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What the final 5 flag designs say about us as Utahns

courtesy State of Utah
Department of Cultural & Community Engagement

Update, Nov. 10, 2022 @ 3:57 p.m.: In a unanimous vote the state flag task force has backed the red, white and blue design with a few modifications. The finalist will be sent to the Utah Legislature for a vote during the General Session which starts in January. Our original story continues below.

It's now down to five designs for the new Utah state flag.

Since Jan. 19, when Gov. Spencer Cox kicked off the state’s “More Than A Flag” initiative, Utah has been in search of a new banner to carry its identity. The final five will be considered by the state task force at a Nov. 10 public meeting at the Capitol. They’ll send the final flag to the Legislature for a vote.

While some Utahns think that the current flag — the Utah seal on a navy blue background — represents the state, many said in a 2021 survey that they “don’t believe or are unsure that the flag represents them personally.”

The search for a new standard was a chance for Utah to talk about who we are.

“People are like, this is how I see myself, this is how I see my community and this is how I see our future,” said Kassie John, an Indigenous designer on the design subcommittee.

Beehives to represent industry. White mountain silhouettes for the north and oranges or reds to represent red rock country to the south. Deep blues and circular shapes to signal state traditions and unity.

“As a tribal member of the Navajo Nation, it's just been so interesting to see all these different identities being woven into this flag,” John said. “And I know that some people have been using stars as a semblance of the eight sovereign nations here in Utah.”

This interview has been edited for length and clarity.

Ciara Hulet: Stars and the number eight have been prominent design traits in the process. What more can you tell me?

Kassie John: There's so many variations of stars as well, like relating it to the United States flag. As in, each star represents a state. So how do we see states with sovereign nations here in Utah? And how can we communicate those beautiful relationships that we have with one another? And for me, those stars can mean many things. It can mean many communities. We are so diverse here in Utah that even those stars can mean something bigger than ourselves.

CH: How does it feel as a Native American woman to be represented on these flags?

KJ: It’s very beautiful. And for many of the tribal nations, I know that they really appreciate the intentionality of being a part of this whole process of designing the flag. It builds upon not only friendly relations but also … upon what we see sovereignty as and respecting that we have our own processes and we have our own ways of being independent nations. But [we’re] also nations that are willing to share our culture and willing to be a part of this bigger narrative for future generations.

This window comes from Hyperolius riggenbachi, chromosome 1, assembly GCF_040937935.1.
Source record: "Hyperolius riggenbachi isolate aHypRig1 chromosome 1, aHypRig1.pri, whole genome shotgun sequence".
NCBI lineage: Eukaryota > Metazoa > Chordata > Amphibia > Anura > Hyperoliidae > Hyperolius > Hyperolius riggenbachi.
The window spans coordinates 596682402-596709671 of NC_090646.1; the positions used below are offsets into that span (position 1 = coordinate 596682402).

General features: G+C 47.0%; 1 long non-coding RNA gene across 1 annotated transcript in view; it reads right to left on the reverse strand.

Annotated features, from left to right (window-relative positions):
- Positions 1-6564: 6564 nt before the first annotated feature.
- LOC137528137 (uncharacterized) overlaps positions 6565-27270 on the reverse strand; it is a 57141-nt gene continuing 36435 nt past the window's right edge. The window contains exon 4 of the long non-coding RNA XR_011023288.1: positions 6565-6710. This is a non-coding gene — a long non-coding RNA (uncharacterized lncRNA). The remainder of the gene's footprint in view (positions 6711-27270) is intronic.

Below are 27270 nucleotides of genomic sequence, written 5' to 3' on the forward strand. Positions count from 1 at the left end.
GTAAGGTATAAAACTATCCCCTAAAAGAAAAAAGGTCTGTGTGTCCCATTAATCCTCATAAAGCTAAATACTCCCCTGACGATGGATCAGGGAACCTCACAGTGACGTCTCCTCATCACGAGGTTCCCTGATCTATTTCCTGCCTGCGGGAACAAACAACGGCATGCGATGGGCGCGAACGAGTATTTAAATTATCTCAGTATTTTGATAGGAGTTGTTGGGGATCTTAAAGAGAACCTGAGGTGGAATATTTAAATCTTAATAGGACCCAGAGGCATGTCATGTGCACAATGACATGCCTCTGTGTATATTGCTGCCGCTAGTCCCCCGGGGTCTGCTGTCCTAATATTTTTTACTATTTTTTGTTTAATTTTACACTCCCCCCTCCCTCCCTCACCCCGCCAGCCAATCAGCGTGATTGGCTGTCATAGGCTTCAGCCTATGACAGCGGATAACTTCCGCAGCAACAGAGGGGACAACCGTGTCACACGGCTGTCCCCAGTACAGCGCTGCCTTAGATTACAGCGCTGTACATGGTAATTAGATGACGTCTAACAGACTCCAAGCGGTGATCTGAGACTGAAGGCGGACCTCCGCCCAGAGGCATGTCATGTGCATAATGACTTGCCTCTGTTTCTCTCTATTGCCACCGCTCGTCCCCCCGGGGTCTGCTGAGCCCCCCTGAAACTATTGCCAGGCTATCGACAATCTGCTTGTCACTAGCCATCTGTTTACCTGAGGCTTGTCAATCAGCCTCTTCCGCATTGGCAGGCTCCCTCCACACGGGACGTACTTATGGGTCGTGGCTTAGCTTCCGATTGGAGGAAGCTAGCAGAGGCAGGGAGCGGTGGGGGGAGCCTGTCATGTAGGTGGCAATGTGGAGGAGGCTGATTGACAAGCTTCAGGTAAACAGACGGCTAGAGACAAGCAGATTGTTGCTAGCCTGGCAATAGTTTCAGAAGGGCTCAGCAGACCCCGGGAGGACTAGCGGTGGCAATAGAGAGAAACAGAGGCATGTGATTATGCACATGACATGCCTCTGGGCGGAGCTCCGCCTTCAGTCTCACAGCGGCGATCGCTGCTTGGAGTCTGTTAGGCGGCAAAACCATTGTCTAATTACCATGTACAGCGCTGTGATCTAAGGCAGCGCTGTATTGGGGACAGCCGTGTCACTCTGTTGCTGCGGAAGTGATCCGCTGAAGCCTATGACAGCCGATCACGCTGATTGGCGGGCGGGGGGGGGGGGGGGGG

CH: Four of the final designs feature a beehive, which many think is synonymous with the Church of Jesus Christ of Latter-day Saints. Is it possible to have a beehive on the flag and still include people who may not be members of the church?

KJ: Symbols have meanings that will develop over time that are going to shift and change with perspective. And for right now, that's what that symbol means. But who knows in the future that it's going to have a different meaning collectively? It's so interesting to see how many flag designs submitted a beehive and how people are so connected with it that are probably not part of the LDS Church, but feel connected to it as people who come and go with our state and interact with us. It's become synonymous.

CH: The same could be said about the old flag and the history of Utah’s 50-year struggle for statehood that’s connected to it. So if we just get rid of that, do we lose something?

KJ: It's like a conversation that's happening throughout the nation. We have many states in a similar situation where they're getting rid of what I call a big, blank piece of paper, and then they put the state seal on it. And that's what most state flags originally started out as. And as time went on, people started to say, we can simplify this so that we have a way that people can connect with us on another level. And that's kind of how I see the state flag process right now is that we're trying to connect with Utahns across the state, especially with the whole dichotomy of like North and South where we have the red rocks and then we're known for our white snow. How can we connect those two dichotomies that we have into something that we can represent as one state and something that we can be proud of for future generations? And those histories are complicated and convoluted as well, especially when we have the symbolism of the beehive, the symbolism of the stars, those are going to shift as we continue on and build new histories and build new narratives with our communities. And as people come in, come out and really help us identify what does it mean to be a Utahn?

Ciara is a native of Utah and KUER's Morning Edition host
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